From: Keutgen, Walter (firstname.lastname@example.org)
Date: Wed Mar 29 2006 - 06:47:46 CST
I do know nothing about Indic scripts, but I would put some clarifications as native German speaker to avoid that you draw wrong conclusions and extend them to other languages.
The dieresis – as Kent surely knows as being in Sweden – is used in German, Swedish and Hungarian for changing the sound of the vowels a, o and u. (only German applying to all 3). In modern German printing (antiqua) it is always represented by 2 dots, in old fraktur there may have been the 2 stroke variant, I do not remember. By script you mean handwriting like font, I suppose. In handwriting there are from time to time fashions and some of my fellow pupils in the sixties tended to write two strokes in Latin style hand writing. Was this is easier than two dots?. In Süterlin hand writing – no longer used since Second World War – I believe two strokes were also current. One may hence design a script font where instead of the dots there are strokes, as an aesthetic variant. *** But in no case mix of the two in a German text in the same font is acceptable ***. The (patient :-)) reader would sit around guessing what is the difference. Kent could perhaps explain how this is in Swedish.
In Hungarian the double strokes are in fact the semantic combination of the dieresis and the emphasis (single acute accent) i.e. a way of changing the sound of a vowel and putting the stress on it. For Hungarian there is hence the need to duplicate the code points.
Note that the dieresis is used in Dutch and Roman languages also. There it is put on the last of a vowel sequence to indicate that it must be pronounced separately from the preceding ones e.g. French 'Noël' (Christmas), 'aiguë' (feminine of sharp), Dutch 'Daniël' (first name). In some Belgian family names 'ë' is used to make the preceding vowel a long one in pronunciation. I have never seen a two stroke variant of the dieresis in French.
a) 'square meter' (this I learned in the primary school)
b) 'm risen to the power of two' (this I learned in the secondary school).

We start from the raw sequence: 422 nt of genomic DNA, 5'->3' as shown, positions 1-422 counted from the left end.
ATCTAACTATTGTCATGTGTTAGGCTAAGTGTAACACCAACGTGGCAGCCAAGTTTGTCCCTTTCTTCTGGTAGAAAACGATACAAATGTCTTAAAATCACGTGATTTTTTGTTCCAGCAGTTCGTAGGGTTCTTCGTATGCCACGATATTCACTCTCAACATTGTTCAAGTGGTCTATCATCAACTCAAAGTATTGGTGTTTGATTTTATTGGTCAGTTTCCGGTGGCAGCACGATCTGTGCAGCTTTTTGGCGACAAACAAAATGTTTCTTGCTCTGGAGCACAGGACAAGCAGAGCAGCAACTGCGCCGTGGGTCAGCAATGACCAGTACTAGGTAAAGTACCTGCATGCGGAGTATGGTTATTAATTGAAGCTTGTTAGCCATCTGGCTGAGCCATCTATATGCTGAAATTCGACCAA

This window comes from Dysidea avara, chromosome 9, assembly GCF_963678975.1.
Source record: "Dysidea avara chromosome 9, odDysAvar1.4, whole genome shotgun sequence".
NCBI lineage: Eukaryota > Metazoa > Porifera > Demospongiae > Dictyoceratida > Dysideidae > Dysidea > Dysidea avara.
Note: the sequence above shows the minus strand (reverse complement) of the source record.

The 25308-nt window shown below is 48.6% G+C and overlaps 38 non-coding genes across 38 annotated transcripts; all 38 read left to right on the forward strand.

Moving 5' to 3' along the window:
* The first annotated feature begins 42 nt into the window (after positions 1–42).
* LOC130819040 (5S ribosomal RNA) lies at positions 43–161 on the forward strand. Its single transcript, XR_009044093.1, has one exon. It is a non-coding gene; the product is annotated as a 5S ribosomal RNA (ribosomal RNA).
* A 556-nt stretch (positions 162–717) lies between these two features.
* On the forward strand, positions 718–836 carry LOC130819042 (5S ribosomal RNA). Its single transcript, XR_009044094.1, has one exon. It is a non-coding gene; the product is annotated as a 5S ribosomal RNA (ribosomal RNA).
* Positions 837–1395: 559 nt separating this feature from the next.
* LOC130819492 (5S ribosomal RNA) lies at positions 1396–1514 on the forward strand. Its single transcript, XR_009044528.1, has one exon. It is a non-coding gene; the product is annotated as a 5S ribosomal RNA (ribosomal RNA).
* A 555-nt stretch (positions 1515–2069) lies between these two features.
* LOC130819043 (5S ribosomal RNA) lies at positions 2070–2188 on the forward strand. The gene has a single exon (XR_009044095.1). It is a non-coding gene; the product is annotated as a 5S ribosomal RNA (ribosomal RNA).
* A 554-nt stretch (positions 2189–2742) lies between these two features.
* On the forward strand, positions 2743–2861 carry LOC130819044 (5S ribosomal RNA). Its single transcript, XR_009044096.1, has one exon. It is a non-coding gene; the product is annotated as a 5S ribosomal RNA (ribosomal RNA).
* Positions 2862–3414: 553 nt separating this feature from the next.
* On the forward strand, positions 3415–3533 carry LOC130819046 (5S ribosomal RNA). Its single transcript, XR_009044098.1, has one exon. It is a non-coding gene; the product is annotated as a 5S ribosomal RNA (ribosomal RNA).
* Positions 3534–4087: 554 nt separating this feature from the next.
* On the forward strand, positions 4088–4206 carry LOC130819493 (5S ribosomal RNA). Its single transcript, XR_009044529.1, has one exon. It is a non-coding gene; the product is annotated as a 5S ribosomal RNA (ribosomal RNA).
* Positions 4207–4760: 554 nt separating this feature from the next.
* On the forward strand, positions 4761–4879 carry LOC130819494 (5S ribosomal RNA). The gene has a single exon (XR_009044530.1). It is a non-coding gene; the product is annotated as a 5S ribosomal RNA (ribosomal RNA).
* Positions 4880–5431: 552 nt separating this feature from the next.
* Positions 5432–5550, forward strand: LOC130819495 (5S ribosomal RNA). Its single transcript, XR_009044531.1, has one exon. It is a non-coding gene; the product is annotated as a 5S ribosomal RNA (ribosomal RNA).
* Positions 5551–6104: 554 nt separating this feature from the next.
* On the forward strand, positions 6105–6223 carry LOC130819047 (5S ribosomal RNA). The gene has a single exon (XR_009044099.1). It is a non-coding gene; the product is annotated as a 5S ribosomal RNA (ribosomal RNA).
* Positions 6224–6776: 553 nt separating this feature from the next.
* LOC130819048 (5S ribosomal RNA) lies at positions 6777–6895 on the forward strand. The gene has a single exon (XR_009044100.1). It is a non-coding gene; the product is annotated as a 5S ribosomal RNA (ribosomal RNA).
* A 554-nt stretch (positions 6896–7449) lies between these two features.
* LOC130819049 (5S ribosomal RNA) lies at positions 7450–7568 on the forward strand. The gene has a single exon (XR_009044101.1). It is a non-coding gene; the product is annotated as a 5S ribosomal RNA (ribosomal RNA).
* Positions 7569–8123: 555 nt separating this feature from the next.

a) a fallback for m² because my Swiss keyboard and perhaps many others do not have the Latin-1 character U+00B2.
b) a possible name for a product, an administration etc.
c) an identifier in a programming language.
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From: email@example.com [mailto:firstname.lastname@example.org] On Behalf Of Antoine Leca
Sent: Mittwoch, den 29. März 2006 10:26
Subject: Re: Representative glyphs for combining kannada signs
On Tuesday, March 28, 2006 21:59Z, Kent Karlsson wrote:
> Antoine Leca wrote:
>>> Yes, and they already are. U+0308 COMBINING DIAERESIS vs. U+030B
>>> COMBINING DOUBLE ACUTE. There is no "umlaut" character...
>> I did use Umlaut to clearly (at least I thought) denote the
>> characteristic German *feature*, NOT the codepoints.
> For typeset modern German text DIEARESIS is consistently used (though
> most often via precomposed letters).
So, does it mean I am allowed to have/design a font that draws diaeresis as
two strokes (not dots), for example to give some script-style look? Or am I
And if I am, am I furthermore allowed to have some option which allows me to
select, at *presentation* level, the stroke vs the dots, for the same
Finally, if I am also allowed that, how is it different for the position of
the I matra in the rendering of Nagari conjunct NG.K.I ङ्कि?
>>> And m² is not at all the same as m2.
>> I guess no, although I am not completely sure (particularly
>> since I expect
>> the second to read "m<SUP>2</SUP>" instead,
> No. While that is an good approach in the general case (for arbitrary
> power-to *math* expression), I think it is a bad idea for the SI unit
"No" what? No to the idea to make the 2 a superscript in m2?
Or "no" to "I am not completely", in other words, you know that I am sure?
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